(An emphatic form of) where .
- Wherever have you been all my life?
* Used emphatically, wherever may be two words ("where ever") when used in questions, though the single word "wherever" is also common, especially in US usage.
In or to whatever place; anywhere.
In all places; everywhere.
The Mirror and the Lamp
, passage=If the afternoon was fine they strolled together in the park, very slowly, and with pauses to draw breath wherever
the ground sloped upward. The slightest effort made the patient cough.}}
* thereabout, thereafter, thereagainst, thereat, thereby, therefor, therefore, therefrom, therein, thereinafter, thereof, thereon, thereto, theretofore, thereunder, thereunto, thereupon, therewith, therewithal
* hereabout, hereafter, hereat, hereby, herein, hereinafter, hereinbefore, hereinto, hereof, hereon, hereto, heretofore, hereunto, hereunder, hereupon, herewith
* whereabouts, whereas, whereafter, whereat, whereby, wherefore, wherefrom, wherein, whereinto, whereof, whereon, whereto, whereunder, whereupon, wherever, wherewith, wherewithal
English pronominal adverbs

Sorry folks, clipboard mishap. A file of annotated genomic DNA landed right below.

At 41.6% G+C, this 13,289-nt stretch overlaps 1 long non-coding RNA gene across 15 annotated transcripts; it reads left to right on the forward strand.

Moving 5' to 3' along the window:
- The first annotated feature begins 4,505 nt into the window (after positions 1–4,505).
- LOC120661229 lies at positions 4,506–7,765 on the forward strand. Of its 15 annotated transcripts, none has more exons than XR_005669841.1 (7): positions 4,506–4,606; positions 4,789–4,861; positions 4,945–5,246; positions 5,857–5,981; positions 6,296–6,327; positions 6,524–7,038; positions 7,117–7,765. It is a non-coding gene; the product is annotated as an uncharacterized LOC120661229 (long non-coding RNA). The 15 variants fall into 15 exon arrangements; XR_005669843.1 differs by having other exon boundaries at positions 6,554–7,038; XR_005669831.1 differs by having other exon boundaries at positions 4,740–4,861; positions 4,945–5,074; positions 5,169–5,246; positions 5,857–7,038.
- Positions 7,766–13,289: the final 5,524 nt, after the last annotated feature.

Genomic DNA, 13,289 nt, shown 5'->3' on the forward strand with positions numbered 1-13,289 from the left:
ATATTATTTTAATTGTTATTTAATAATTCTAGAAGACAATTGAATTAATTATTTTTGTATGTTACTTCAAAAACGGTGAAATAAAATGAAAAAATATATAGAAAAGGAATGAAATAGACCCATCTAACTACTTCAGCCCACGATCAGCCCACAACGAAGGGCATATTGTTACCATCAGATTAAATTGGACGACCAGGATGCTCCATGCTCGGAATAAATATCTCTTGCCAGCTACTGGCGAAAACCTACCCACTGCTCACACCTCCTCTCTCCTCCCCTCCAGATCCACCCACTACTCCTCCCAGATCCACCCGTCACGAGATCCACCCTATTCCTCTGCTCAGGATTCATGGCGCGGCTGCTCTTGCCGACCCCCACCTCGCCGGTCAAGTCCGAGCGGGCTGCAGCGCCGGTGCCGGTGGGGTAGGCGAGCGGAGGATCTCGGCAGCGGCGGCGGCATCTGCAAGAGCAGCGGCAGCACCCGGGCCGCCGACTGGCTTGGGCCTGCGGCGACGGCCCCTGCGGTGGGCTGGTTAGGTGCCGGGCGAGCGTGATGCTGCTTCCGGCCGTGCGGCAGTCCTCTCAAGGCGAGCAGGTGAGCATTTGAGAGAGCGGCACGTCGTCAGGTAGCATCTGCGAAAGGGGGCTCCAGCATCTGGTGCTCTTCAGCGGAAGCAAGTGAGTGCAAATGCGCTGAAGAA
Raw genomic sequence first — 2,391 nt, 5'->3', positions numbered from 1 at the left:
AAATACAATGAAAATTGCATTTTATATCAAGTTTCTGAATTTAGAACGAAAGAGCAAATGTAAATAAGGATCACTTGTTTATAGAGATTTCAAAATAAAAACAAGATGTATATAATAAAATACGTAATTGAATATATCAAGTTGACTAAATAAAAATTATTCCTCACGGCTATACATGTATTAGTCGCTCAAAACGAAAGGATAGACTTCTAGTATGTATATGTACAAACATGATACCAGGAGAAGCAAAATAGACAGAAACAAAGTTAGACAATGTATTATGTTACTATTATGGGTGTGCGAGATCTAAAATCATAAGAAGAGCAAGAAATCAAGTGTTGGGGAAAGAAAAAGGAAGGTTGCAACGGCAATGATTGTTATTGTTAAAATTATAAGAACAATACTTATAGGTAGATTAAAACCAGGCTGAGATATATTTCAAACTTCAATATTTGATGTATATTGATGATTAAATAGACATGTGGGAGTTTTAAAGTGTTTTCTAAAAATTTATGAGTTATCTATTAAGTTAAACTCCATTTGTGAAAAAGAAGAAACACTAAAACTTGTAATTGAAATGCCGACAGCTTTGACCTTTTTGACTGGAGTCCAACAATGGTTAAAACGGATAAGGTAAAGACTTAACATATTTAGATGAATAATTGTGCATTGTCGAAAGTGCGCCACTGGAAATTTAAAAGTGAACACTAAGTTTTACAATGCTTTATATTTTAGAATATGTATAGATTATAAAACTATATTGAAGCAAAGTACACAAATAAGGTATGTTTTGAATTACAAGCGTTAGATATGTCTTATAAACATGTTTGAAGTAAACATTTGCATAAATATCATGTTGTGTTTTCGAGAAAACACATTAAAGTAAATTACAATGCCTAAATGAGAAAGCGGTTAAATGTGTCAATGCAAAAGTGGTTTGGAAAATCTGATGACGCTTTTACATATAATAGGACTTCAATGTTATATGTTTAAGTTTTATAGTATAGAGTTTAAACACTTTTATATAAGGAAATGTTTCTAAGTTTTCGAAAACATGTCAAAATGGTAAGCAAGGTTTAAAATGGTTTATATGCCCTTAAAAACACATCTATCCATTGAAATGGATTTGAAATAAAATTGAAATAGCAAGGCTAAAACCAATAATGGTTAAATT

English interrogative adverbs
From where; from which place or source.
- Whence came I?
* 1818 , (Mary Shelley), , Chapter 4:
- "Pork" comes from French, whence we get most of our modern cooking terms.
* 1898 , , Chapter 3:
- Whence , I often asked myself, did the principle of life proceed?
- At first I could not tell what this new sound was, nor whence it came, and now it seemed a little noise close by, and now a great noise in the distance. And then it grew nearer and more defined, and in a moment I knew it was the sound of voices talking.
* This word is uncommon in modern usage; from where'' is now usually substituted (as in the example sentence: ''Where did I come from?'' or ''From where did I come? ). It is now chiefly encountered in older works, or in poetic or literary writing.
* From whence has a strong literary precedent, appearing in Shakespeare and the King James Bible as well as in the writings of numerous Victorian-era writers. In recent times, however, it has been criticized as redundant by usage commentators.
(literary, poetic) (used for introducing the result of a fact that has just been stated)
- The work is slow and dangerous, whence the high costs.
- I scored more than you in the exam, whence we can conclude that I am better at the subject than you are.